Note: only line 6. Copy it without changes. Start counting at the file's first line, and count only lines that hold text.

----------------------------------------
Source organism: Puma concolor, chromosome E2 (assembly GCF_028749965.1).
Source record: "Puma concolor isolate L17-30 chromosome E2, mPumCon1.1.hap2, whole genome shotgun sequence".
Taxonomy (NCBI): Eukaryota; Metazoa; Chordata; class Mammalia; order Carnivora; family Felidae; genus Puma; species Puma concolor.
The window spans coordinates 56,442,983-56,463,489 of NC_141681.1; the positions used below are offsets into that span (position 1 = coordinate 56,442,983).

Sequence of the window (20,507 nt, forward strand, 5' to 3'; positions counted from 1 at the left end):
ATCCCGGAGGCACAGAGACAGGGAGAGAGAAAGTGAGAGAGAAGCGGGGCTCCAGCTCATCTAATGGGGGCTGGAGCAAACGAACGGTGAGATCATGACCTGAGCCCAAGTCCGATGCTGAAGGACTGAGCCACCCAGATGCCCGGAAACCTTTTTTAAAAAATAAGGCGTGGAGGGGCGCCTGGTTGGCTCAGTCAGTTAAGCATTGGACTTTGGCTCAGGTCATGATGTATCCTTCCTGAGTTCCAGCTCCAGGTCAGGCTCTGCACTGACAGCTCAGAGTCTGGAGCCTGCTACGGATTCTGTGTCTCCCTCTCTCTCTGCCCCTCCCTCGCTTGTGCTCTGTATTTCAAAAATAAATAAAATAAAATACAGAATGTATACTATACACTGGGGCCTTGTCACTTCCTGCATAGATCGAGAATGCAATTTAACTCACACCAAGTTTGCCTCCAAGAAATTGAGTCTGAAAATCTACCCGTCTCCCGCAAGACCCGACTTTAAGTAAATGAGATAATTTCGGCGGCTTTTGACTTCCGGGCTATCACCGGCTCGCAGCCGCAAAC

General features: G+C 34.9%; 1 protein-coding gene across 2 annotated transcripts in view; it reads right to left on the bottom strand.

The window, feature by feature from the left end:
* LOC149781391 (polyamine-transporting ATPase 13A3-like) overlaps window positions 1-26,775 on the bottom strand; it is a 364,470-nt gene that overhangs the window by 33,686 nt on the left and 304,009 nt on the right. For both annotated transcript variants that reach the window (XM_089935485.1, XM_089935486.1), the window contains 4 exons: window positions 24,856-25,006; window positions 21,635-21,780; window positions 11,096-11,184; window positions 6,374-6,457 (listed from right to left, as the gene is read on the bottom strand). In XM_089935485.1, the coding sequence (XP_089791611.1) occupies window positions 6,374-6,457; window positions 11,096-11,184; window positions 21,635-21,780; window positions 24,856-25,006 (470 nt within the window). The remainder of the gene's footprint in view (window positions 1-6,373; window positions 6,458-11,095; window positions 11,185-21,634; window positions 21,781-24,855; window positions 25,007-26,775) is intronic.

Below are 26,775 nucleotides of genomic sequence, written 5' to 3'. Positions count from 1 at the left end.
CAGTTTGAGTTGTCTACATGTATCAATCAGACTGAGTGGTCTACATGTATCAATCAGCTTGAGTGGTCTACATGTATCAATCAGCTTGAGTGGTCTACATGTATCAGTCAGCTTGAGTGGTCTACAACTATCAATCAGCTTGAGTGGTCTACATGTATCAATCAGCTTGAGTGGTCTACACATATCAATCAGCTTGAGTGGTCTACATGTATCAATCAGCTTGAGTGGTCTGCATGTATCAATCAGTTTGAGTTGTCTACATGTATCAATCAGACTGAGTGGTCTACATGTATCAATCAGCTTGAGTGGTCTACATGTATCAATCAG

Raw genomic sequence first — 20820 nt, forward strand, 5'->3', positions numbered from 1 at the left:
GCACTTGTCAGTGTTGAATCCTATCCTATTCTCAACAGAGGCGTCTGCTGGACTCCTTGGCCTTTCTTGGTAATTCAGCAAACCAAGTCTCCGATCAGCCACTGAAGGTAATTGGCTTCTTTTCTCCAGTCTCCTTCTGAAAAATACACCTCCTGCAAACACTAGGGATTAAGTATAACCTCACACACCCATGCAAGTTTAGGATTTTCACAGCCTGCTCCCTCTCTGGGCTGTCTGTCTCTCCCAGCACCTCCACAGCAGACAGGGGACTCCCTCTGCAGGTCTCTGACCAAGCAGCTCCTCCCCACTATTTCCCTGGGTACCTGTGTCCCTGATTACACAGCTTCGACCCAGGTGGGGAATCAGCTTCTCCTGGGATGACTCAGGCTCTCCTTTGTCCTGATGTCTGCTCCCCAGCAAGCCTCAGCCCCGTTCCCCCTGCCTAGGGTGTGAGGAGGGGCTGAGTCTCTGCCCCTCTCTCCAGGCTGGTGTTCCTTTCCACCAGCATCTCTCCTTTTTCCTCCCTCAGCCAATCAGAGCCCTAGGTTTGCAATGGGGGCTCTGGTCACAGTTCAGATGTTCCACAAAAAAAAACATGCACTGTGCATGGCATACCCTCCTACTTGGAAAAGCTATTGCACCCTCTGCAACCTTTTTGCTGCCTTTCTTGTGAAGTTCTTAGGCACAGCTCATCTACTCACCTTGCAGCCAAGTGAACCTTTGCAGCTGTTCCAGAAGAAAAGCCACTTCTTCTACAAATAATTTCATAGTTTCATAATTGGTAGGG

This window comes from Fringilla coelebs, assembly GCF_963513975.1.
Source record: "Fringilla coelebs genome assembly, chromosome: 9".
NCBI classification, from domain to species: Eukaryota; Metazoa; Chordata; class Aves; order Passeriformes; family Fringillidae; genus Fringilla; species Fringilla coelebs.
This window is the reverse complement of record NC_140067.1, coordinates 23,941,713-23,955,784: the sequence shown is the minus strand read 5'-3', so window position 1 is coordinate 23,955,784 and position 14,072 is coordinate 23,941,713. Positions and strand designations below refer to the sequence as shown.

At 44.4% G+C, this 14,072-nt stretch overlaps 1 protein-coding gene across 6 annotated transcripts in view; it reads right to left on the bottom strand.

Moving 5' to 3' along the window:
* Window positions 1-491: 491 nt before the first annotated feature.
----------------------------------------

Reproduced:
ATCCCGGAGGCACAGAGACAGGGAGAGAGAAAGTGAGAGAGAAGCGGGGCTCCAGCTCATCTAATGGGGGCTGGAGCAAACGAACGGTGAGATCATGACCTGAGCCCAAGTCCGATGCTGAAGGACTGAGCCACCCAGATGCCCGGAAACCTTTTTTAAAAAATAAGGCGTGGAGGGGCGCCTGGTTGGCTCAGTCAGTTAAGCATTGGACTTTGGCTCAGGTCATGATGTATCCTTCCTGAGTTCCAGCTCCAGGTCAGGCTCTGCACTGACAGCTCAGAGTCTGGAGCCTGCTACGGATTCTGTGTCTCCCTCTCTCTCTGCCCCTCCCTCGCTTGTGCTCTGTATTTCAAAAATAAATAAAATAAAATACAGAATGTATACTATACACTGGGGCCTTGTCACTTCCTGCATAGATCGAGAATGCAATTTAACTCACACCAAGTTTGCCTCCAAGAAATTGAGTCTGAAAATCTACCCGTCTCCCGCAAGACCCGACTTTAAGTAAATGAGATAATTTCGGCGGCTTTTGACTTCCGGGCTATCACCGGCTCGCAGCCGCAAAC